In search of the perfect orange, part 3

Breakfast at the Cabot Lodge (named for former UN Ambassador Henry Cabot Lodge?) south of Gainesville was about the same at the Holiday Inn near Ocala only we sat near an open fireplace. And the orange juice is getting better, although nothing to write home about. (Is blogging a form of writing home?)

Driving south on Route 27 from Gainesville to Sebring we took a right on Lake Minneola Road because the name sounded nice and headed into the small town of Clermont. In the historic downtown we found clean, quiet streets for a Saturday, mile temperatures (long-sleeved shirt weather, maybe close to 60). Stopped at Liz’s Ice Cream & Deli for lunch with a table of about 10 senior citizens and Liz behind the counter making sandwiches. Very, very friendly people. Two were Kiwanians and one a Rotarian, in their 60s and 70s and maybe early 80s. They talked about sex and getting drunk the previous night. Must be the Florida heat.

We drove around the south shore of Lake Minneola and were impressed with the public spaces—beach and pavilion, walking and bike paths and what looked like an amphitheater under construction. Big lake with some chop from the wind but it wasn’t undergoing eutrophication as so many of the shallow lakes in this part of central Florida.

After lunch we drove to Sebring and checked into the Inn on the Lake, a beautiful three-story hotel in the Spanish style across the highway from Lake Jackson, with a view of Little Lake Jackson from the room. There was a pool for lounging and groups of friendly, talkative people. Golfers we guessed from the tournament sign-in sheet in the lobby. Most in their 60s, a few younger, a few older. They sat in the back of the lobby by the fireplace and talked about getting laid. What’s with this generation?

Drove through an industrial area for dinner at the Blue Crab, a cross between a restaurant and clam shack, a place for seniors, blue-collar retirees and (finally) locals. It’s owned by a couple of bikers. The waitresses looked lean and nicotine burned. Ours was named Mel. Before she took our order she introduced herself as Big Bird and said that her boss, Bill, calls her Turkey Buzzard. She leaned toward us and in a conspiratorial whisper said, “I told him, ‘You call me that because I eat a lot of shit around here, so it must be true.’” Then she reared back quickly as if she’d given offense. Not at all. If she wants to burn her ears she should hike up the road and watch the old folks strut their nine irons.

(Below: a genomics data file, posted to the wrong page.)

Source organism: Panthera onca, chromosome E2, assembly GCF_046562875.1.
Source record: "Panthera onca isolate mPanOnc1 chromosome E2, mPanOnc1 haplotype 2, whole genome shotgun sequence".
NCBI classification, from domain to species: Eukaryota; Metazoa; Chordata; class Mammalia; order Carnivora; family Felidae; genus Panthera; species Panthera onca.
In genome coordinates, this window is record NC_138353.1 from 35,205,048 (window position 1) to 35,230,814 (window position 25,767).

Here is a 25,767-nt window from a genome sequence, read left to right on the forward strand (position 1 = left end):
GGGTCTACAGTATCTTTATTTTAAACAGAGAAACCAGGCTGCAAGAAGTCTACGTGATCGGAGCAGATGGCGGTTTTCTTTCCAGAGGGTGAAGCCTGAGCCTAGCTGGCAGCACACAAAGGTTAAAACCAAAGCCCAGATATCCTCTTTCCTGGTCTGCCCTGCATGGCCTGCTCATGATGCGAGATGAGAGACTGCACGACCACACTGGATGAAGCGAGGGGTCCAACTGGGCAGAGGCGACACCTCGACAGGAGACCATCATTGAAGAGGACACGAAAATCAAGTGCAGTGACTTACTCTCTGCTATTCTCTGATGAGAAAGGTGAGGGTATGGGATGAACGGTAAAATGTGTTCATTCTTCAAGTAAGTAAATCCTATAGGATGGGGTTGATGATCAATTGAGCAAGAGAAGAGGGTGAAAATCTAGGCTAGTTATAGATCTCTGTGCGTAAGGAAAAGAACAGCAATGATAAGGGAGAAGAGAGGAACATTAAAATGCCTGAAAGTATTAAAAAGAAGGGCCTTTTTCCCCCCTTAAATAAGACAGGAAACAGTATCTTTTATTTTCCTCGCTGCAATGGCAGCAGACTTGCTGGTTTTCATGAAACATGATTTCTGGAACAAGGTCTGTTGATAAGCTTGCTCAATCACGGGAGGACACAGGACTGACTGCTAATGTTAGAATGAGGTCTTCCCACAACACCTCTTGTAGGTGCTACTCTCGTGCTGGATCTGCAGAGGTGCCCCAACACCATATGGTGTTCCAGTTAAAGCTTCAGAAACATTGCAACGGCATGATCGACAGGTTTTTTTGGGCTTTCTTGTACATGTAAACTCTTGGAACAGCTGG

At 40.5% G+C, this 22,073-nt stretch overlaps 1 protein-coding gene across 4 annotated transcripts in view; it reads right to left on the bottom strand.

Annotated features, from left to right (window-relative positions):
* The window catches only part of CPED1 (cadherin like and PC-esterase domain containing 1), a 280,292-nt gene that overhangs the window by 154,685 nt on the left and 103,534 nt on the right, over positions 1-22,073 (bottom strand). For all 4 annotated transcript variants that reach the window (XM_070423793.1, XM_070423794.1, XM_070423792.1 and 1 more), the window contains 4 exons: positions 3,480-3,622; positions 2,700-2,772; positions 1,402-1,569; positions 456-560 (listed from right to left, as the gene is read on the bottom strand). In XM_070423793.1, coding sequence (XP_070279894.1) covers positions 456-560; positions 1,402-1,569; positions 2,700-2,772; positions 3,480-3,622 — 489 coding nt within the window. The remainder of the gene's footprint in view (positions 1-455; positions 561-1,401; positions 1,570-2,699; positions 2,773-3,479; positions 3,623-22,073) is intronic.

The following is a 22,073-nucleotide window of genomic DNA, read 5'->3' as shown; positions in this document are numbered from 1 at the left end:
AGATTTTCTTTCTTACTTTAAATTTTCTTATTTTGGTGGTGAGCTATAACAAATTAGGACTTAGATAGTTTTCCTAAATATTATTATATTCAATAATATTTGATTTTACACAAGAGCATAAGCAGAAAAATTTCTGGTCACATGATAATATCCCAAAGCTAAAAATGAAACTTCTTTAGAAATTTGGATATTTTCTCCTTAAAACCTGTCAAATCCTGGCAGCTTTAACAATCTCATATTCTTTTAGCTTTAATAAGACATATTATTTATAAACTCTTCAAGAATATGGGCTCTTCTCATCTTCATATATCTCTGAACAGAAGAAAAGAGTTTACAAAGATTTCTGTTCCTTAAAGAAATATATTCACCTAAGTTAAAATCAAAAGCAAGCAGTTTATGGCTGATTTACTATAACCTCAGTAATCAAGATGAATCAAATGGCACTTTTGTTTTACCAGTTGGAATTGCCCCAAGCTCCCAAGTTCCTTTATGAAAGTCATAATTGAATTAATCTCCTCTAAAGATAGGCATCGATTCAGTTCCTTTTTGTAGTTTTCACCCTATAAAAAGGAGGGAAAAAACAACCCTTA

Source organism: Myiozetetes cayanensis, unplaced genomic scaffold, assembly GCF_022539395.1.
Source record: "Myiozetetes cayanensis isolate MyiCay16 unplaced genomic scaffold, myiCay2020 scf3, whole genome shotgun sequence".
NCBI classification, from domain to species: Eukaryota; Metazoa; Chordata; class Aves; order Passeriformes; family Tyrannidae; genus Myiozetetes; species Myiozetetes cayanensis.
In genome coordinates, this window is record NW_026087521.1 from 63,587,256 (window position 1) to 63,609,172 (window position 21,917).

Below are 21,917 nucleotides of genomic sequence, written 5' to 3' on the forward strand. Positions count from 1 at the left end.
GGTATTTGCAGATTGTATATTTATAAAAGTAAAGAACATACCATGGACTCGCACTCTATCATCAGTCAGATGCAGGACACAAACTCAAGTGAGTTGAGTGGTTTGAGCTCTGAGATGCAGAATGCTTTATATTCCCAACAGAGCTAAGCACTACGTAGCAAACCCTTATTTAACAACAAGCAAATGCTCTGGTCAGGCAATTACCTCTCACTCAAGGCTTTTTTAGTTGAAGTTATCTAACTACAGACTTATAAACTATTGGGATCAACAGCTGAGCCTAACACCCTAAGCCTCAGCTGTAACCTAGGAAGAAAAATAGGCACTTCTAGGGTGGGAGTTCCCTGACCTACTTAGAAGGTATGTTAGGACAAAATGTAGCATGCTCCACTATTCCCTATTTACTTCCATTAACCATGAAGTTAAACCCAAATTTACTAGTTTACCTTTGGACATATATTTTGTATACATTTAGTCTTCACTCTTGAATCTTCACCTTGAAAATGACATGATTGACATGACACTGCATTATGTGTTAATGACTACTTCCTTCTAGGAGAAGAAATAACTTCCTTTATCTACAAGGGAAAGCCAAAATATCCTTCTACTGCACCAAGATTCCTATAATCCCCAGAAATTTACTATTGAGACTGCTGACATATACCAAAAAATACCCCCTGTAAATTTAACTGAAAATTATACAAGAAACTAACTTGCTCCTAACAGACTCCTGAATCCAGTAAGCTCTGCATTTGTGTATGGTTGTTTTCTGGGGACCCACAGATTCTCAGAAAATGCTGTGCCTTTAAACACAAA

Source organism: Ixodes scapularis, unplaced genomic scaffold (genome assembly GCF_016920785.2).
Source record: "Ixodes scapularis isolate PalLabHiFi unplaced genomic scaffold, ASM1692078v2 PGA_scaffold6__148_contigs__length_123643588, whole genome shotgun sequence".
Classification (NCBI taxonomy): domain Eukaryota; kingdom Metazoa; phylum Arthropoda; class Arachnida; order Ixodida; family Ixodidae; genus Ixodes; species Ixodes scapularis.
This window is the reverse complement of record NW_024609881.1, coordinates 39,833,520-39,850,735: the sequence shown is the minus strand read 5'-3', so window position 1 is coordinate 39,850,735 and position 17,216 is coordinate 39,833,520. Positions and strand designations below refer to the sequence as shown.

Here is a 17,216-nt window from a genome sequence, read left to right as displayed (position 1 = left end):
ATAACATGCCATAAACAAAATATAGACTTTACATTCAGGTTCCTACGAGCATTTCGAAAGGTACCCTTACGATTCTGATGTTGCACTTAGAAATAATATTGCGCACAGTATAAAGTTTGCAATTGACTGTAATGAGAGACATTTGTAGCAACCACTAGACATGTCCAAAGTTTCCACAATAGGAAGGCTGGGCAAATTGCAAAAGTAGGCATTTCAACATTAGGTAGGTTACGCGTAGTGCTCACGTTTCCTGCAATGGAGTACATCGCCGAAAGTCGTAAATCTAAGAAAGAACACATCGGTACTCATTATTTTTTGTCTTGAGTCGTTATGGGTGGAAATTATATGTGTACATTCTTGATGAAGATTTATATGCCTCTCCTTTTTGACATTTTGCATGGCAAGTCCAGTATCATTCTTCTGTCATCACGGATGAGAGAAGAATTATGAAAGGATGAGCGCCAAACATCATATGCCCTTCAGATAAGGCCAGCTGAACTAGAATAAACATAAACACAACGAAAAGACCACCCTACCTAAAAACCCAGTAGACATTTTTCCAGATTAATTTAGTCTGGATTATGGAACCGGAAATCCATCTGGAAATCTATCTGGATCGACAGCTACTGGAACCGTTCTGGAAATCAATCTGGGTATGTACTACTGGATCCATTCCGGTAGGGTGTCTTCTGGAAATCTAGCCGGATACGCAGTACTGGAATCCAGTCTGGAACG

Sunday, Jan. 9. Finally we have reached the summit: at the Inn on the Lake the orange juice is excellent, fresh-squeezed, the waitress said, by a local company. After breakfast we drove south to the small town of Lake Placid to see if lived up to its name. It did, maybe a bit too much. In Sebring the business district consisted of a couple of stores and a consignment shop on a rotary. Here there isn’t even a business district. And once outside town things got thin rather quickly. Around the lake some homes backed onto water but they were crushed together, on busy highways and fully exposed to the sun. Not much fun in August.

Lunch at the Tower View Restaurant in Lake Placid—second time we stumbled onto one of the more popular restaurants for locals. Then north to the Sebring International Raceway, home of the 12-hour Grand Prix, where we spent half an hour watching small noisy cars race around a very long track.

Back home to have a drink by the pool, dinner at the hotel restaurant and a wild evening doing laundry. Tomorrow the real world beckons as we head to Orlando to cover the International Builders Show at the Orange County Convention Center.

Sebring Intl Raceway 448